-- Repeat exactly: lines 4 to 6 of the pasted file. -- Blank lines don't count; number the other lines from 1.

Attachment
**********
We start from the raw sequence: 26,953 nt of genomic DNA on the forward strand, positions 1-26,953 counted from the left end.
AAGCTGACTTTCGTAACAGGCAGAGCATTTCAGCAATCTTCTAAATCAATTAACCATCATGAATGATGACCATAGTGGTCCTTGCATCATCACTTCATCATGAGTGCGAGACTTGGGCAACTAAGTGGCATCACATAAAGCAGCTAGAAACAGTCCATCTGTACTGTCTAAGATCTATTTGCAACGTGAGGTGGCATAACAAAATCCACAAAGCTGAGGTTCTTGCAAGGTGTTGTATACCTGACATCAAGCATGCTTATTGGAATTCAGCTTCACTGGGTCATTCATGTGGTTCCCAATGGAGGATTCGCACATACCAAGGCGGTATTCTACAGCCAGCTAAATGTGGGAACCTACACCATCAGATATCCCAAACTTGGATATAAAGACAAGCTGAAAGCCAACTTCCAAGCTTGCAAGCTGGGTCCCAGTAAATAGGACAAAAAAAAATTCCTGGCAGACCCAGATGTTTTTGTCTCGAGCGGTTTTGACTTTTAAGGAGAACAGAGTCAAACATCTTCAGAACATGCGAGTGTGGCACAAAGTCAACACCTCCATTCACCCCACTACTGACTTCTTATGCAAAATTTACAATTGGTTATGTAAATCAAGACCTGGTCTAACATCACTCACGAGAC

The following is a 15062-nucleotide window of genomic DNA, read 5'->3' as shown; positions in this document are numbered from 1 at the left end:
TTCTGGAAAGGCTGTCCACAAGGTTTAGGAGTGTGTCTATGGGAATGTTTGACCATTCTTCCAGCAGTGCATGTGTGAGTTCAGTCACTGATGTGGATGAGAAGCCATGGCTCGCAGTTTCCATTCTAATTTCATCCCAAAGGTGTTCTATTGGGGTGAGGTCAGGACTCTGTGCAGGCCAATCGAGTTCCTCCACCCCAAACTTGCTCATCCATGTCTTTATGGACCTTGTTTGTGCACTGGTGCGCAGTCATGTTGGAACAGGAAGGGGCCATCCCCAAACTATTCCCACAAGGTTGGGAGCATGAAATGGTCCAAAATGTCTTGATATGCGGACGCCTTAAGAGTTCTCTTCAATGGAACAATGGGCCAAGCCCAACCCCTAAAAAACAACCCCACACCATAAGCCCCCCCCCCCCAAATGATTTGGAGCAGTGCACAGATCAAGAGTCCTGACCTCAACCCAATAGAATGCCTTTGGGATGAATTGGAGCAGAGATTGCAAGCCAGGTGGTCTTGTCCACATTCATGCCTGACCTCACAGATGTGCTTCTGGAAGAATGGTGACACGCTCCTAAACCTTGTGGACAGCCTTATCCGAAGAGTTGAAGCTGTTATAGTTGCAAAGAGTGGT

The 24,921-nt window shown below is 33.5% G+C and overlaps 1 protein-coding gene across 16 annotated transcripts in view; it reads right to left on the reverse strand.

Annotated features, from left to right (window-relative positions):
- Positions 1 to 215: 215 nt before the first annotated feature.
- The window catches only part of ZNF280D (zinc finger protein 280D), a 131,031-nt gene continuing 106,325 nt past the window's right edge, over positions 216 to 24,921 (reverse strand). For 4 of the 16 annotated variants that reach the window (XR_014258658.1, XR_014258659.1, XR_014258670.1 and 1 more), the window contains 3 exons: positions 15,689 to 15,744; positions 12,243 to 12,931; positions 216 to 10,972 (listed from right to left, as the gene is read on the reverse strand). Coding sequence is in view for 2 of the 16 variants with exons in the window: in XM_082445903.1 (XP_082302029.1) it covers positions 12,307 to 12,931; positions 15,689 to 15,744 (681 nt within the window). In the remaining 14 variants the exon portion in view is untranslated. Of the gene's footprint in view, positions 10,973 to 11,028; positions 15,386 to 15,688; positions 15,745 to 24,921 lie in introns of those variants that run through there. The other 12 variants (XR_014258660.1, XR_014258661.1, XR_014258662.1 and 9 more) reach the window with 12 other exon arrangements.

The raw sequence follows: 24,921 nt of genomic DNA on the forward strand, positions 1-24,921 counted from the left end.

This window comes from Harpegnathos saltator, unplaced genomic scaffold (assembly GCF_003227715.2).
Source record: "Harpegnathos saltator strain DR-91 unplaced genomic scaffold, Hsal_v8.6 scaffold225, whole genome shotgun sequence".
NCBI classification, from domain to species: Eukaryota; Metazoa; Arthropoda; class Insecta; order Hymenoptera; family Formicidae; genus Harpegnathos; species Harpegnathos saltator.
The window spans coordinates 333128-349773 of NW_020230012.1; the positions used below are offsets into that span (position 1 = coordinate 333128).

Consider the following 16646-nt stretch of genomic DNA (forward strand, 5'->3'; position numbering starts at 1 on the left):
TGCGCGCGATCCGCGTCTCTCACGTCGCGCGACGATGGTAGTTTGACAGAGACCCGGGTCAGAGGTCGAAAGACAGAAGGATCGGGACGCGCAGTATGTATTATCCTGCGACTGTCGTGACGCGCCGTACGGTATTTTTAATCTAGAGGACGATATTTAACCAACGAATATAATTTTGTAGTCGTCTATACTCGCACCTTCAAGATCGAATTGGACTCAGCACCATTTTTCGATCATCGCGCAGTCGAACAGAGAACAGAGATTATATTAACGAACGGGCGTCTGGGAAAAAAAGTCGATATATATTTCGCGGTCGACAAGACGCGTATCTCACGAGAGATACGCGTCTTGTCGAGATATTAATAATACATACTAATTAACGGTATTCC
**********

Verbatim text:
TTCTGGAAAGGCTGTCCACAAGGTTTAGGAGTGTGTCTATGGGAATGTTTGACCATTCTTCCAGCAGTGCATGTGTGAGTTCAGTCACTGATGTGGATGAGAAGCCATGGCTCGCAGTTTCCATTCTAATTTCATCCCAAAGGTGTTCTATTGGGGTGAGGTCAGGACTCTGTGCAGGCCAATCGAGTTCCTCCACCCCAAACTTGCTCATCCATGTCTTTATGGACCTTGTTTGTGCACTGGTGCGCAGTCATGTTGGAACAGGAAGGGGCCATCCCCAAACTATTCCCACAAGGTTGGGAGCATGAAATGGTCCAAAATGTCTTGATATGCGGACGCCTTAAGAGTTCTCTTCAATGGAACAATGGGCCAAGCCCAACCCCTAAAAAACAACCCCACACCATAAGCCCCCCCCCCCCAAATGATTTGGAGCAGTGCACAGATCAAGAGTCCTGACCTCAACCCAATAGAATGCCTTTGGGATGAATTGGAGCAGAGATTGCAAGCCAGGTGGTCTTGTCCACATTCATGCCTGACCTCACAGATGTGCTTCTGGAAGAATGGTGACACGCTCCTAAACCTTGTGGACAGCCTTATCCGAAGAGTTGAAGCTGTTATAGTTGCAAAGAGTGGT

The 24,921-nt window shown below is 33.5% G+C and overlaps 1 protein-coding gene across 16 annotated transcripts in view; it reads right to left on the reverse strand.

Annotated features, from left to right (window-relative positions):